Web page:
Golden Globes 'forced writer to suicide'
Thursday 22 December 2005
The Hollywood Foreign Press Association, the organisation responsible for the Golden Globe awards, has been accused of many things down the years, including sycophancy, rank amateurism and corruption. But now it faces a distinctly uncomfortable new charge: that it has blood on its hands.
One of the Association's 86 voting members, Nick Douglas, committed suicide in Ireland this month and, according to his editor at an Irish gossip magazine, his death was directly linked to the HPFA's decision to exclude him from its screenings and publicity junkets after a series of disciplinary infractions.
Barry O'Kane, who handled dozens of Mr Douglas's columns for the magazine Big Buzz, made his incendiary accusation in the pages of The New York Times, guaranteeing maximum exposure just days after the HPFA announced its eagerly-awaited Golden Globe nominations.
"They basically took a livelihood away from a guy who was out there trying to earn a living," Mr O'Kane said. "It led completely, directly to what ended up happening to Nick."
To call Mr O'Kane's assertions contentious would be a vast understatement. Many rank-and-file HPFA members have reacted with quiet fury at what they see as an entirely unsupported allegation, and accused the Irish editor of causing needless additional pain for Mr Douglas's family by disclosing his suicide.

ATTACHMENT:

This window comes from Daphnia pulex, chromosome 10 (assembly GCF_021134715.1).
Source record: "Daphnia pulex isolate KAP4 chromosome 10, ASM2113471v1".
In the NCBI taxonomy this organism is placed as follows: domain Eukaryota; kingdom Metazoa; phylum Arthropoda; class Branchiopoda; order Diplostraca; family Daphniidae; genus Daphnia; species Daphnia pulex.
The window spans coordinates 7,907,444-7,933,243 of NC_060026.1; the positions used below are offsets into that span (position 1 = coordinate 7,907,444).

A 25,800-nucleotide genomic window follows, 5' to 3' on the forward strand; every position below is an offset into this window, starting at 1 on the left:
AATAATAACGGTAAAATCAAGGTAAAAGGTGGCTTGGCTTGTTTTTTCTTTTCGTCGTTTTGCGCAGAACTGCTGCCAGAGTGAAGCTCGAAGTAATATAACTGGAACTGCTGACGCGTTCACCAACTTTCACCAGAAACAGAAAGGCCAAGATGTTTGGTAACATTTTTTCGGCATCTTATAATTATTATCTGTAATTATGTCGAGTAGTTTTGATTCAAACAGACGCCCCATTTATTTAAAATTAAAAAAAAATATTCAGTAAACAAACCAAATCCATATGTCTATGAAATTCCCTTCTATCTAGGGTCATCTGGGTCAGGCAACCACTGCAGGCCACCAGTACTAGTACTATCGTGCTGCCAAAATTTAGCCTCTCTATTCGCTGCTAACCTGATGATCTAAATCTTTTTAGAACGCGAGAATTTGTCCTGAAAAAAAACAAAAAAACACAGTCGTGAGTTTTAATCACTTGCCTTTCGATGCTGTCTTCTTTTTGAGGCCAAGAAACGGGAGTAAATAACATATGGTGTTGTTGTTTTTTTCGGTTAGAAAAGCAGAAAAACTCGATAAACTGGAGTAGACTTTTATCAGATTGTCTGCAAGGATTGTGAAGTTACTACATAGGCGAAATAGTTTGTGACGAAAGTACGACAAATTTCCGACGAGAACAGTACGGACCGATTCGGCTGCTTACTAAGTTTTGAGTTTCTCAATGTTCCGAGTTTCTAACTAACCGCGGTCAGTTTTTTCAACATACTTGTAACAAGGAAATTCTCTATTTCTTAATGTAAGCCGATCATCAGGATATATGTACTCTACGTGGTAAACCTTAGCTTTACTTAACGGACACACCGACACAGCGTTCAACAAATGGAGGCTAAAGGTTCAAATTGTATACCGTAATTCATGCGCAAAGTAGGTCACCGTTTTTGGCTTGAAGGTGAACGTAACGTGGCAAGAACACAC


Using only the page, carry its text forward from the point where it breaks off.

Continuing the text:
First, they say, Mr Douglas's year-long suspension from the Association was entirely justified because he was caught selling a photograph of himself with the actor Tom Selleck at an HPFA event to a supermarket tabloid - an absolute no-no under the organisation's rules. He also tried to hustle for work as an actor by circulating photographs of himself with Tom Cruise - photos also taken under the HPFA's auspices - and was seen stealing crockery and unopened drinks from receptions at high-class Los Angeles hotels.
Secondly, Mr Douglas was reinstated with only slightly curtailed membership privileges last August. Thirdly, they added, he had only been a member of the Association for three years, but had managed to produce his Big Buzz column perfectly adequately for the previous eight or nine. So it was simply untrue that he was denied the opportunity to make a living as an entertainment journalist.
Still, the accusation has hit a nerve. For years, the HPFA was known as a disreputable club of freelancers and part-timers whose power and money derived solely from the television broadcast of the Golden Globes. Since the late 1990s, it has made an effort to make sure its members actually write for a living and established disciplinary rules. This year's ceremony takes place on 16 January.
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